Huawei Technologies will immediately lose access to updates to the Android operating system, a source close the matter told Reuters.Technologyread more
Huawei claims it has developed its own operating system for smartphones and laptops for "extenuating circumstances."Technologyread more
Current geopolitical tensions are making it harder and harder for oil-producing nations to make decisions that will help stabilize crude prices, Russian Energy Minister...Oilread more
Oil prices jumped on Monday after Saudi Energy Minister Khalid al-Falih indicated there was a consensus among OPEC and allied oil producers to continue limiting supply.Energyread more
Trump's threat, posted on Twitter, comes amid rising international tensions in the Middle East as the U.S. has dispatched a carrier strike group and bomber task force to the...Politicsread more
Prime Minister Narendra Modi and his Bharatiya Janata Party are set to form the new government again, exit polls from India's month-long parliamentary elections show. But past...Electionsread more
The latest crisis in the uneasy French-German relationship was accelerated by Trump's decision to stop Germany's comfortable and decades-old free-riding on trade and security...Europe Politicsread more
While some fans of the long-running "Game of Thrones" felt satisfied by the show's final bow, others were quick to express their displeasure with how events unfolded.Entertainmentread more
Stocks in Asia were mostly higher on Monday amid rising tensions between the U.S. and China.Asia Marketsread more
Russian Energy Minister Alexander Novak said there were different options available for OPEC and its oil-producing allies in the second half of 2019, including a possible...Oilread more
The Australian Electoral Commission (AEC) on Monday said Morrison's coalition has won 76 seats in Australia's parliament, which is comprised of 151 elected lawmakers.Electionsread more
The Senate's push to repeal and replace Obamacare is looking like a game of "I've Got a Secret."
A new report says Senate Republicans are expected to wrap up drafting a bill to reform Obamacare by Monday night.
But Axios.com also reports that GOP leaders don't plan to show that bill to the public — yet.
"We aren't stupid," one of two senior GOP Senate aides told Axios.
"We are still in discussions about what will be in the final product so it is premature to release any draft absent further member conversations and consensus."
Axios noted that Senate Republicans want to vote on the bill before their July 4 recess, and that they expect the bill to be analyzed by the Congressional Budget Office before that planned vote.
CNBC has reached out to the press office for Senate Republicans for comment on the report.
The GOP needs just 50 votes to pass their health-care bill in Senate, given the availability of Vice President Mike Pence to break any tie vote. But Republicans can only afford to lose support for the bill from just two of their 52 senators for that legislation to pass.
The House of Representatives' version of a health-care reform bill, the American Health Care Act, passed the House in May by just a single "yes" vote, which was held before it was analyzed by the CBO. That nonpartisan office later estimated that the AHCA would lead to 23 million more Americans lacking health insurance by 2026 than would be the case if Obamacare remained intact.
The House's bill is broadly unpopular with the general public, multiple surveys have found. The Quinnipiac University Poll released last Thursday found that 62 percent of American voters disapprove of the Republican health-care plan, compared with just 17 percent who approve of it. That is a worsening of support for the plan since May 25, when the same poll found 57 percent of voters disapproved of it, and 20 percent approved.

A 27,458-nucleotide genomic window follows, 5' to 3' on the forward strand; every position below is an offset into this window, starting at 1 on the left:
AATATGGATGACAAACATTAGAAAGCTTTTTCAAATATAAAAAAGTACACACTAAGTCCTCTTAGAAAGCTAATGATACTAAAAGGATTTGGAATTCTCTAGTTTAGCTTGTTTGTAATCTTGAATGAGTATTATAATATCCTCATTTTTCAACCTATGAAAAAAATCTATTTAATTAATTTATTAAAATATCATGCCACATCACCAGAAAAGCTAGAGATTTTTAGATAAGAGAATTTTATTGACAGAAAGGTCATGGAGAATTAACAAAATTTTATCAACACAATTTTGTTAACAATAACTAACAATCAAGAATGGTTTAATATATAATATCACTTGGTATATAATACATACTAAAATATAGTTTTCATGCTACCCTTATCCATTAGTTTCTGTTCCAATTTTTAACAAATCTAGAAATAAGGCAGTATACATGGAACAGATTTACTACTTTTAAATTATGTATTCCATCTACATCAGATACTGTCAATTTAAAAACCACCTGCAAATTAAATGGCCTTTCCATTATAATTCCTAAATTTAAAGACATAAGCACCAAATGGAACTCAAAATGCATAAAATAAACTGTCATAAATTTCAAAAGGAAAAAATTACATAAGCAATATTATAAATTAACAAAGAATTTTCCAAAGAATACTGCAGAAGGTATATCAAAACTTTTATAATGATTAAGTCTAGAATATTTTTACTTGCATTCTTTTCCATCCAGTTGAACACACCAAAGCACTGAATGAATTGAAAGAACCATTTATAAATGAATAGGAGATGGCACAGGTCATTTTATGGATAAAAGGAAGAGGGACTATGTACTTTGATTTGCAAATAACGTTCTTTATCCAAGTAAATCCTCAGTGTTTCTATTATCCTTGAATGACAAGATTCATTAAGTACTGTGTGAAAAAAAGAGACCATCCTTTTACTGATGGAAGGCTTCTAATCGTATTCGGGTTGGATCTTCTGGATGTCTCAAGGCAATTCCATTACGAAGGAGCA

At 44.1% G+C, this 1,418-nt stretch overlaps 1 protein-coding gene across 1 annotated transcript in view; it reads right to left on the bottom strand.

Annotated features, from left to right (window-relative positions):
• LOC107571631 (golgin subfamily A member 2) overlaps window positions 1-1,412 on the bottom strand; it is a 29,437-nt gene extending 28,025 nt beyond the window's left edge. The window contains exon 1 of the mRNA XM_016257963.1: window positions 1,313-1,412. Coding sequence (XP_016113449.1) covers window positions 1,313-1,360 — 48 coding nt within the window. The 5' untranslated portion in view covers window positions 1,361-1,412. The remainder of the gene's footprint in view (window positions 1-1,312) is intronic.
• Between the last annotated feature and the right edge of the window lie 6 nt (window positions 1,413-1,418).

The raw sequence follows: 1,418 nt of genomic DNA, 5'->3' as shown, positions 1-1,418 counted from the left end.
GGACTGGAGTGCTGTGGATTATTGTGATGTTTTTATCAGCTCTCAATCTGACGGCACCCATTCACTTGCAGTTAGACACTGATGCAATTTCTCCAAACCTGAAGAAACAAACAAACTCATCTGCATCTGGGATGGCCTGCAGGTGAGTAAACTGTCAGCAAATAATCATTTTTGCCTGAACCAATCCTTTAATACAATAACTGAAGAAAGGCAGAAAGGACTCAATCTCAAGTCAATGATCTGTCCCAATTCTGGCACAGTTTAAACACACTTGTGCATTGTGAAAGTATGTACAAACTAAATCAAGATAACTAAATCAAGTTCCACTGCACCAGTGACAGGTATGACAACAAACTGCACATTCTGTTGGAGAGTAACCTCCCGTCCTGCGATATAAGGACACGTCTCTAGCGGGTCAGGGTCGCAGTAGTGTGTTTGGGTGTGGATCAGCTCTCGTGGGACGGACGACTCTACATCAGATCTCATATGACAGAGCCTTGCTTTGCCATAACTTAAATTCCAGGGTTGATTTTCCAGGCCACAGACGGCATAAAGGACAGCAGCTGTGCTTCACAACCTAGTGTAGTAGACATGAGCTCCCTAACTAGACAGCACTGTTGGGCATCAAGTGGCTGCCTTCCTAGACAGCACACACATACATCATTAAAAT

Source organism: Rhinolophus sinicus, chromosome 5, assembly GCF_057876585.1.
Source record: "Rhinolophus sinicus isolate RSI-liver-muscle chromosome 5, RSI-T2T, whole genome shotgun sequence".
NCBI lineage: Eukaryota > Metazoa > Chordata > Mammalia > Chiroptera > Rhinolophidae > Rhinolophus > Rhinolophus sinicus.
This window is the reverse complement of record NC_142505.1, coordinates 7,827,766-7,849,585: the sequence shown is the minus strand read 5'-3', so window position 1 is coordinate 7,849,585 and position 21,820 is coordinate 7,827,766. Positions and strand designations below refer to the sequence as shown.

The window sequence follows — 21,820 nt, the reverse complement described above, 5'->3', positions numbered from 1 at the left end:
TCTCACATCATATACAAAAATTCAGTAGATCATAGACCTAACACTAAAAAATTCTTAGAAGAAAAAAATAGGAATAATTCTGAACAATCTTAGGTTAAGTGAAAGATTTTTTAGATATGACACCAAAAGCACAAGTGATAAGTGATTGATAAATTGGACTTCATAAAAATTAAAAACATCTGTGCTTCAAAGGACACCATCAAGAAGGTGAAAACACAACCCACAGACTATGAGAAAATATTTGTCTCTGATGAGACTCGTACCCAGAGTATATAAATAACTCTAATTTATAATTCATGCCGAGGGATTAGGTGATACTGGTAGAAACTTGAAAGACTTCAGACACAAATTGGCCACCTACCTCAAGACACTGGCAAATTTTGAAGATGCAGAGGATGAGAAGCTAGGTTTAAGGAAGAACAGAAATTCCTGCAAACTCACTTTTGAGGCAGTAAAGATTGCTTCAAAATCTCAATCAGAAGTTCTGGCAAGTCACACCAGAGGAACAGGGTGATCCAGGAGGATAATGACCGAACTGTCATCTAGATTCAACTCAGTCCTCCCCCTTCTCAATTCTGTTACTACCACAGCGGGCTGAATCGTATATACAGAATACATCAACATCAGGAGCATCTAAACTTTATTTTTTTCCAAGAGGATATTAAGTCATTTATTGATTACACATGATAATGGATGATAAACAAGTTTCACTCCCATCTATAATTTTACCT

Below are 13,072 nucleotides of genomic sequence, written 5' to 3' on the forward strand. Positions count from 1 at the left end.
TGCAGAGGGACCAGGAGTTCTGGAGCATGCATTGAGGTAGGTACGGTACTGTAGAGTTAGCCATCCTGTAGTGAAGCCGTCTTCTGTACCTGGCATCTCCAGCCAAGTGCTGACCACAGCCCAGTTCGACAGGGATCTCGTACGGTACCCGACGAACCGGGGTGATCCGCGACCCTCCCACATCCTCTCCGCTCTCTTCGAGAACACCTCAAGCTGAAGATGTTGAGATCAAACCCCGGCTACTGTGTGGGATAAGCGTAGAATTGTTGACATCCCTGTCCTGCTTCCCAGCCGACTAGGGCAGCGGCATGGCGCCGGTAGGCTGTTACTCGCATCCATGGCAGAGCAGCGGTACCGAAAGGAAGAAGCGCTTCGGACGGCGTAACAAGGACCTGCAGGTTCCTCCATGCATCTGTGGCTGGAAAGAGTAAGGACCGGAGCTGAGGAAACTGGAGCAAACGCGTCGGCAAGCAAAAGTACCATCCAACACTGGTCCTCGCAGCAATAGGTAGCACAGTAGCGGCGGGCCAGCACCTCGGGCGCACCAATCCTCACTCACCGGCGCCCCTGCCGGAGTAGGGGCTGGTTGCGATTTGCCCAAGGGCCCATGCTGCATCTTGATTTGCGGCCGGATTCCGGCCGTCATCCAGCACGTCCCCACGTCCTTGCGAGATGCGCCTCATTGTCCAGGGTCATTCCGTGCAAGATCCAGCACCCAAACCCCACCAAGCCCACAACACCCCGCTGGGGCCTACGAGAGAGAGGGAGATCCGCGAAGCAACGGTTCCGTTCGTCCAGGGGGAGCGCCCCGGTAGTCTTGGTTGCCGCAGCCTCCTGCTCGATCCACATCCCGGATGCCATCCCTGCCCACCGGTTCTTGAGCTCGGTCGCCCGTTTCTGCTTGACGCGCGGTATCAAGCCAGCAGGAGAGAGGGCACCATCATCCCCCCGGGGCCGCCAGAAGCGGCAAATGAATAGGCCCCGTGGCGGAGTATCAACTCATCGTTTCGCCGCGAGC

Republicans, who for years have harshly criticized Democrats for passing Obamacare to law without a single vote in favor of it from a GOP member of Congress, have fast-tracked their own health-care reform bill in a way that is freezing out Democratic participation in its crafting.
The bill is being written by a small group of GOP senators. And Republican leaders in the Senate have no plans to hold hearings on the bill before holding a vote, just as GOP leaders in the House held no hearings on their own version of an Obamacare replacement before passing it.
On Thursday, Sen. Claire McCaskill, D-Mo., lambasted Republican counterparts during a committee hearing where Health and Human Services Department Secretary Tom Price was testifying.
"I heard you, Mr. Secretary, just say, 'We'd love your support,' " McCaskill said. "For what? We don't even know. We have no idea what's being proposed. There's a group of guys in a back room somewhere that are making these decisions. There were no hearings in the House.""
"You couldn't have a more partisan exercise than what you're engaged in right now," she said. "We're not going to have hearings on a bill that impacts one-sixth of our economy."
On Monday, Tom Perez, the chairman of the Democratic National Committee, said, "The American people deserve a transparent legislative process with public hearings and input from experts."
"Behind closed doors, 13 Senate Republicans are crafting a mammoth piece of legislation that could dismantle the entire health care system and deprive 23 million more Americans of access to care, while causing unnecessary spikes in premiums for low-income families, older Americans, and those with pre-existing conditions," Perez said.
"Eight years ago, Democrats passed health care legislation the right way – holding public hearings, meeting with experts, listening to voters, and accepting amendments. With so much at stake, Republicans in Congress owe their constituents the same legislative transparency."